Debt and Taxes IV: This Time It’s Personal
It seems that many people have concerns about Larry Summers’s concerns about overdoing the Covid 19 Relief bill. My first reaction to his op-ed is here, but I realize that I had more nearly relevant things to say in the Debt and Taxes series and, in particular in debt and taxes I and debt and taxes II. (the one with plain ascii algebra and only 2 comments but I promise it is relevant).
I’m going to try to focus. First, Summers really criticizes giving an additional $1400 to most US citizens. He discussed the bill in general, but his concerns are about the wisdom of that (huge) provision and not the money for supplementary unemployment insurance, unemployment insurance for people not eligible for regular unemployment insurance, money for vaccine distribution, money for schools or general aid to state and local governments (indeed he could have been clearer in his op-ed).
On this he has two concerns
- The huge deficits might overstimulate the economy
- There are other better uses of the money so the bill is a waste of economic and political resources.
This time, I am going to address them in reverse order. Concern 2 really regards the $1400 checks only. On economic resources, I question the absolutely standard argument that one must decide if some spending is the best use of limited available funds. The key issue (as in the debt and taxes series) is that the US Federal Government can borrow at extremely low interest rates — the 30 year real interest rate is currently negative . Since it will change, I am going to screen cap.
Investors are glad to pay the Treasury to keep their wealth safe. Now consider the US Federal Government intertemporal budget constraint — the present value of spending must be less than or equal to the present value of revenue. What is the present value of revenue ? It is calculated by discounting revenues which grow approximately proportional to GDP by the inflation rate which hmm carry the one, round off a bit works out to roughly INFINITY.
If the Treasury can borrow at an interest rate lower than the trend rate of GDP growth (r<n), then the US Federal Government does not have a binding intertemporal budget constraint. This is the point of debt and taxes I, which turns out to be highly relevant to the Washington Post opinion page printed the day before yesterday. A totally standard calculation implies that there is not now a limit to “economic space” now. This is the normal pattern post WWII except for the period 1980-2000 — indeed the US managed the huge WWII debt with no noticeable trouble. Another way of putting this is that, if r<n then debt never has to be repaid. It can be rolled over forever and will shrink as a fraction of GDP until it is negligible. This is not a heterodox position — the link is to an AEA Presidential Address which is the epitome of orthodoxy.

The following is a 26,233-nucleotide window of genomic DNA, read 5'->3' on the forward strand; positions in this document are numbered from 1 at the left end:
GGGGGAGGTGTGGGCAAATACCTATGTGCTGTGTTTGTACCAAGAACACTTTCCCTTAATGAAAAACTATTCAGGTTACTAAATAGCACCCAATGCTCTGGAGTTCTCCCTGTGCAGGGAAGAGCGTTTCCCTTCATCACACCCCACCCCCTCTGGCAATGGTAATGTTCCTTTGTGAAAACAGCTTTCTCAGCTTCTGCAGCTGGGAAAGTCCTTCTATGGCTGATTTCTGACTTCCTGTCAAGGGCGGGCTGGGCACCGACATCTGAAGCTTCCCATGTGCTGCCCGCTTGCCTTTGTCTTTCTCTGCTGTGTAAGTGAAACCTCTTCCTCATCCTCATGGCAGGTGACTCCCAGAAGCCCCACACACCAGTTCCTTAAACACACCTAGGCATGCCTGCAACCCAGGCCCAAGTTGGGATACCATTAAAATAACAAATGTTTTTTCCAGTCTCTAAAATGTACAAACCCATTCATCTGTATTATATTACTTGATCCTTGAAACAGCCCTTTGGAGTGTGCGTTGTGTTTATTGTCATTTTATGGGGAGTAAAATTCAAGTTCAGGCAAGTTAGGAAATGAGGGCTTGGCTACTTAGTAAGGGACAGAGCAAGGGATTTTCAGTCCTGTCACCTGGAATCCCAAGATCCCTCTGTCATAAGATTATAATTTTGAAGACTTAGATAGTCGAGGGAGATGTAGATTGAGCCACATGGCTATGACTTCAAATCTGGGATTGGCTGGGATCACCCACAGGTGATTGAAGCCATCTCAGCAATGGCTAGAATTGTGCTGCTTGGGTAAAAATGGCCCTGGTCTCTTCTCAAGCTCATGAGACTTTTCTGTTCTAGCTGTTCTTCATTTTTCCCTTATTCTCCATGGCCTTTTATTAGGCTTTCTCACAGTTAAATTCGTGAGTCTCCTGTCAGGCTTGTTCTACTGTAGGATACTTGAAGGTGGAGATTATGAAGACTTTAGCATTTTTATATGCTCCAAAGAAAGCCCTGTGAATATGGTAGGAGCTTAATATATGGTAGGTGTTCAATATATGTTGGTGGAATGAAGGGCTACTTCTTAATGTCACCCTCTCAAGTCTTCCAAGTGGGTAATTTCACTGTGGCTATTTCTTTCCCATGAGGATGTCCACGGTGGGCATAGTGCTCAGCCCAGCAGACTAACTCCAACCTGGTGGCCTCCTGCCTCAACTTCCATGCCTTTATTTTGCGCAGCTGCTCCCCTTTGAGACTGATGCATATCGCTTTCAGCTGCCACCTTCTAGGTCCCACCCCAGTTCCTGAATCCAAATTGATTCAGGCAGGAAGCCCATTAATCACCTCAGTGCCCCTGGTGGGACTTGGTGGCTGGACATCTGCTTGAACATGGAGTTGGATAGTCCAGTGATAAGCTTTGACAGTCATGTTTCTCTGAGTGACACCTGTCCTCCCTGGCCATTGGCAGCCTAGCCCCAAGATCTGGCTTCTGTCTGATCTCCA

Summers is also concerned about political limits to other spending. That is the real issue. It is outside of my field of expertise (it is also outside of his officially credentialed field of expertise, but he is clearly generally expert). Many people (too many to link so I will stick to Waldman) have argued that the political limit is public approval of Democrats and is relaxed by giving people what they want. I think it is clear that Democrats suffered in 2009 and 2010 from reckless caution — the backlash was related to doing too little and caring too much about keeping the public debt low. Notably Summers argued this repeatedly from 2010 through 2020 (I just googled [Summers fiscal).
OK now the hard part: what about overstimulating ? The first point is that we will not have to accept inflation higher than we desire. The Federal Reserve Open Market Committee (FOMC) can cool down an overheated economy by raising the target Federal funds rate. It is clear from bond prices that investors don’t expect this — bond prices would fall if they did and they have increased even as Democrats won control of the Senate and turned out to be very determined to add to the deficit. Low nominal yields imply that investors don’t expect interest rates to go up. The lack of much change in the difference between nominal ant TIPS yields implies they don’t expect inflation to increase and their expectations about inflation have changed little. Before going on, I note that the high interest rates used to cool down an overheated economy have some but very little relevance for the infinite present value of future revenues calculation — a few months of high interest have a finite effect on the calculation which, again, yields the answer infinity. Just to repeat what is often noted by Summers and others (especially Krugman) the risk of stimulating the wrong amount is extremely asymmetric — the FOMC can raise interest rates and prevent overheating. it can’t lower interest rates much, because the current safe short term interest rate is 0.08%. It is, as Summers notes in his op-ed, much better to err on the side of excessive stimulus.